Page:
their classroom operations, two paid staff persons, a teacher and a 
teacher aide or two teachers, for each class. Whenever possible, there 
should be a third person in the classroom who is a volunteer. They must 
employ staff for home visits who meet the qualifications the grantee 
requires for home visitors.
    (f) Classroom staff and home visitors must be able to communicate 
with the families they serve either directly or through a translator. 
They should also be familiar with the ethnic background of these 
families.

[57 FR 58092, Dec. 8, 1992, as amended at 61 FR 57226, Nov. 5, 1996]



Sec. 1306.21  Staff qualification requirements.

    Head Start programs must comply with section 648A of the Head Start 
Act and any subsequent amendments regarding the qualifications of 
classroom teachers.

[61 FR 57226, Nov. 5, 1996]



Sec. 1306.22  Volunteers.

    (a) Head Start programs must use volunteers to the fullest extent 
possible. Head Start grantees must develop and implement a system to 
actively recruit, train and utilize volunteers in the program.
    (b) Special efforts must be made to have volunteer participation, 
especially parents, in the classroom and during group socialization 
activities.



Sec. 1306.23  Training.

    (a) Head Start grantees must provide pre-service training and in-
service training opportunities to program staff and volunteers to assist 
them in acquiring or increasing the knowledge and skills they need to 
fulfill their job responsibilities. This training must be directed 
toward improving the ability of staff and volunteers to deliver services 
required by Head Start regulations and policies.
    (b) Head Start grantees must provide staff with information and 
training about the underlying philosophy and goals of Head Start and the 
program options being implemented.

[[Page 153]]



                  Subpart C_Head Start Program Options



Sec. 1306.30  Provisions of comprehensive child development services.

    (a) All Head Start grantees must provide comprehensive child 
development services, as defined in the Head Start Performance 
Standards.
    (b) All Head Start grantees must provide classroom or group 
socialization activities for the child as well as home visits to the 
parents. The major purpose of the classroom or socialization activities 
is to help meet the child's development needs and to foster the child's 
social competence. The major purpose of the home visits is to enhance 
the parental role in the growth and development of the child.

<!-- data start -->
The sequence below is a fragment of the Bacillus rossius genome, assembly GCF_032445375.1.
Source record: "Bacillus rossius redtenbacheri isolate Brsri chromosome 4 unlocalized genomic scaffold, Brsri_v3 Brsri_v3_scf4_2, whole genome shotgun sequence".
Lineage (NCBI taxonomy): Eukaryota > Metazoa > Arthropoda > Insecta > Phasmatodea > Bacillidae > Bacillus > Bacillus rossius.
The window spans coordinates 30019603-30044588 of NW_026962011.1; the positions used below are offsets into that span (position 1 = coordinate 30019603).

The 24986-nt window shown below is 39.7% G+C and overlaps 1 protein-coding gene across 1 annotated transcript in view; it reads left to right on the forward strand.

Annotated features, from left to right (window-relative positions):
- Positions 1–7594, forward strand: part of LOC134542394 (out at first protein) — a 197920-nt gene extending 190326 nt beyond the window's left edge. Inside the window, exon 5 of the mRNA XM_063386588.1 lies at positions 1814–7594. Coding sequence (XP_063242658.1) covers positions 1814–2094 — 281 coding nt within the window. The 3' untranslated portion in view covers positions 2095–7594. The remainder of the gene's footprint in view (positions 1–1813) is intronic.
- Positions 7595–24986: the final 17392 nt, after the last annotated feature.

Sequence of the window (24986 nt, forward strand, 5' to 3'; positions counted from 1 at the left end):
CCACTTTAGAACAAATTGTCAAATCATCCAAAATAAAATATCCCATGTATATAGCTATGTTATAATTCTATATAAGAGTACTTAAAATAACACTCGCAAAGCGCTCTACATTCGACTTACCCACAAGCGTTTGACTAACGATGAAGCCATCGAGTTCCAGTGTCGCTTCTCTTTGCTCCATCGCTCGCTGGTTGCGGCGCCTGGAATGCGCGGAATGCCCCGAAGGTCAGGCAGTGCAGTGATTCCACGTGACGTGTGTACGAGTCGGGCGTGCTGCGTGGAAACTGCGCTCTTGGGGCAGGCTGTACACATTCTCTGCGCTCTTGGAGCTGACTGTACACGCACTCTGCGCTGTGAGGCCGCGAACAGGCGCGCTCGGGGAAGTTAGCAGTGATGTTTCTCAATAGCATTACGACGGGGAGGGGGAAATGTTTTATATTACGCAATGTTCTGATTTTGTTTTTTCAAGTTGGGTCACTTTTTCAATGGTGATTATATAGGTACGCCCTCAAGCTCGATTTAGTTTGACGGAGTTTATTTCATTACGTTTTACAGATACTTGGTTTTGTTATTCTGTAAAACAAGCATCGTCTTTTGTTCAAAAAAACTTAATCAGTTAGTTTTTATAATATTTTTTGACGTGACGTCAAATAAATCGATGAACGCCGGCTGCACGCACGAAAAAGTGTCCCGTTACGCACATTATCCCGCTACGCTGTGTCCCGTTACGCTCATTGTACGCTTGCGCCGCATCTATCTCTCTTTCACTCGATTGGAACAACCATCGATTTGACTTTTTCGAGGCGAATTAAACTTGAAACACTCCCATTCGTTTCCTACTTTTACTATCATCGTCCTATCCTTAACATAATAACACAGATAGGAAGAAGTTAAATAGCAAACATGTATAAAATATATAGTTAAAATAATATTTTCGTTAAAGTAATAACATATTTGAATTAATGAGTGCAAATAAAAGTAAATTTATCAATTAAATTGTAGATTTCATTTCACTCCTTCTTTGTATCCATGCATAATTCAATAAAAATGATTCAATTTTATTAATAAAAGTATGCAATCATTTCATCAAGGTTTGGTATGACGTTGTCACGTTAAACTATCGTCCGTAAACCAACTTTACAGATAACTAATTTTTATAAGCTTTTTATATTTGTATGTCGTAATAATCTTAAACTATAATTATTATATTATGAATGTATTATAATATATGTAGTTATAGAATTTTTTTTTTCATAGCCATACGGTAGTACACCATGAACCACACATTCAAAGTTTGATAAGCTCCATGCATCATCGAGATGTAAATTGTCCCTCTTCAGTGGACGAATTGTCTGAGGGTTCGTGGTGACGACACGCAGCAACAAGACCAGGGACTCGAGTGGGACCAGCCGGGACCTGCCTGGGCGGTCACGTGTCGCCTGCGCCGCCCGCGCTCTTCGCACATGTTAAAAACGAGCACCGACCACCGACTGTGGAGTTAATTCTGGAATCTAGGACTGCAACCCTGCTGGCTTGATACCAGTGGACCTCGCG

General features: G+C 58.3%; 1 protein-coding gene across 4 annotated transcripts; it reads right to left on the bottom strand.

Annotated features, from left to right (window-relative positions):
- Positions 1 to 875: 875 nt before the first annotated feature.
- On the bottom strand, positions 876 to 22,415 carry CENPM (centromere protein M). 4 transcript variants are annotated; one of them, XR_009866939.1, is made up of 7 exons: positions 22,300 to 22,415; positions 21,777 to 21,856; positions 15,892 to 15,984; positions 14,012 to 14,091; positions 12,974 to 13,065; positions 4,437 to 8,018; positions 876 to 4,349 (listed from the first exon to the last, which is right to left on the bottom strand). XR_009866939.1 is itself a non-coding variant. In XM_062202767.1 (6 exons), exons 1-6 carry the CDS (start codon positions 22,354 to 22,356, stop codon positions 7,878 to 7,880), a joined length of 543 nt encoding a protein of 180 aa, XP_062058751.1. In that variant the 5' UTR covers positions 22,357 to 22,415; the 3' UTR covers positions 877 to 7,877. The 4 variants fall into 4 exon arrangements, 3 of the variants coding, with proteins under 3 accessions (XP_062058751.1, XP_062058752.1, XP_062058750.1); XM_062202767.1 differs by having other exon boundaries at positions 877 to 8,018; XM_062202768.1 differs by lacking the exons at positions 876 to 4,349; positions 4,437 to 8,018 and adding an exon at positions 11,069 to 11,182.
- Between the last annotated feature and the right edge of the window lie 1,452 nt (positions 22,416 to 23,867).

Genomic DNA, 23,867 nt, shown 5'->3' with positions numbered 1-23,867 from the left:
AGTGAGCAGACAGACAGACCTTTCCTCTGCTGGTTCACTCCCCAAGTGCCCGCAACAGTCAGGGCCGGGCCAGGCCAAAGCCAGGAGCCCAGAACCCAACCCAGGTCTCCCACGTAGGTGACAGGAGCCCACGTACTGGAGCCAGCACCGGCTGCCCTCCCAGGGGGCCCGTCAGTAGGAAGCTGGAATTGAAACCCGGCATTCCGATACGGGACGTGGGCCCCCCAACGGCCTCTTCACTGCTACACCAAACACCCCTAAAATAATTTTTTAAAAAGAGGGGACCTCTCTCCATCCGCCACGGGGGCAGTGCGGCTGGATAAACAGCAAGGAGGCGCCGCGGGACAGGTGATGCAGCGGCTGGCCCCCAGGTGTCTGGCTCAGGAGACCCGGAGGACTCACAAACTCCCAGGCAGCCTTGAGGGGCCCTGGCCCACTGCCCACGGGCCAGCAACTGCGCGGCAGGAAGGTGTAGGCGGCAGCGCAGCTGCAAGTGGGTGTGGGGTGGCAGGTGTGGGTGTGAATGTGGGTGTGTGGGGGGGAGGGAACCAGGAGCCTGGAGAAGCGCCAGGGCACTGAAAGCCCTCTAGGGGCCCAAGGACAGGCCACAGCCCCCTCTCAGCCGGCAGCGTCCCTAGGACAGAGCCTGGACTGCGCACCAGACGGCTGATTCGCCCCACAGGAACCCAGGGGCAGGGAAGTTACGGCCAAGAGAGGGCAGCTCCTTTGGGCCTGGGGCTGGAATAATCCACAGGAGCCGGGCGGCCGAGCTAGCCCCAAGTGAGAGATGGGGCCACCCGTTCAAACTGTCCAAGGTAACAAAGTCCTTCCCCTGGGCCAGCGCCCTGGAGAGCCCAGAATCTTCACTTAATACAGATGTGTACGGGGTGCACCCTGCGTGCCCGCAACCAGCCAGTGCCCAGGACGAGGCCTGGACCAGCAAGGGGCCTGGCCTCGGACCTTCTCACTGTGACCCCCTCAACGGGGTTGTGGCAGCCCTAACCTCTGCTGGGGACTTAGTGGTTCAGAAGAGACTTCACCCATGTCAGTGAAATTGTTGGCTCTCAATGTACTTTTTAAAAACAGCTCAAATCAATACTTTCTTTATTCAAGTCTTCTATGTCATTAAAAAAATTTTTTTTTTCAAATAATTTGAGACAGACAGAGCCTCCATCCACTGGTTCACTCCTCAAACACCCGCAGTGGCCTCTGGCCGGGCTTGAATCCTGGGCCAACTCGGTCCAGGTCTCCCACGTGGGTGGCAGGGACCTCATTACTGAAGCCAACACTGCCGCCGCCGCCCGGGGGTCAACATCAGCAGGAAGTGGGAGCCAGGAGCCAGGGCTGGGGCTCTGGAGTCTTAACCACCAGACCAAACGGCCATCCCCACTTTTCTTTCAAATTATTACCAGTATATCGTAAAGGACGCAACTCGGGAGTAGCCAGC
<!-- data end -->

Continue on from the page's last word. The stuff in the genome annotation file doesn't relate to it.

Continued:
(c) The facilities used by Early Head Start and Head Start grantee 
and delegate agencies for regularly scheduled center-based and 
combination program option classroom activities or home-based group 
socialization activities must comply with State and local requirements 
concerning licensing. In cases where these licensing standards are less 
comprehensive or less stringent than the Head Start regulations, or 
where no State or local licensing standards are applicable, grantee and 
delegate agencies are required to assure that their facilities are in 
compliance with the Head Start Program Performance Standards related to 
health and safety as found in 45 CFR 1304.53(a), Physical environment 
and facilities.
    (d) All grantees must identify, secure and use community resources 
in the provision of services to Head Start children and their families 
prior to using Head Start funds for these services.

[57 FR 58092, Dec. 8, 1992, as amended at 61 FR 57226, Nov. 5, 1996; 63 
FR 2314, Jan. 15, 1998]



Sec. 1306.31  Choosing a Head Start program option.

    (a) Grantees may choose to implement one or more than one of three 
program options: a center-based option, a home-based program option or a 
combination program option.
    (b) The program option chosen must meet the needs of the children 
and families as indicated by the community needs assessment conducted by 
the grantee.
    (c) When assigning children to a particular program option, Head 
Start grantees that operate more than one program option must consider 
such factors as the child's age, developmental level, disabilities, 
health or learning problems, previous preschool experiences and family 
situation. Grantees must also consider parents' concerns and wishes 
prior to making final assignments.



Sec. 1306.32  Center-based program option.

    (a) Class size. (1) Head Start classes must be staffed by a teacher 
and an aide or two teachers and, whenever possible, a volunteer.
    (2) Grantees must determine their class size based on the 
predominant age of the children who will participate in the class and 
whether or not a center-based double session variation is being 
implemented.
    (3) For classes serving predominantly four or five-year-old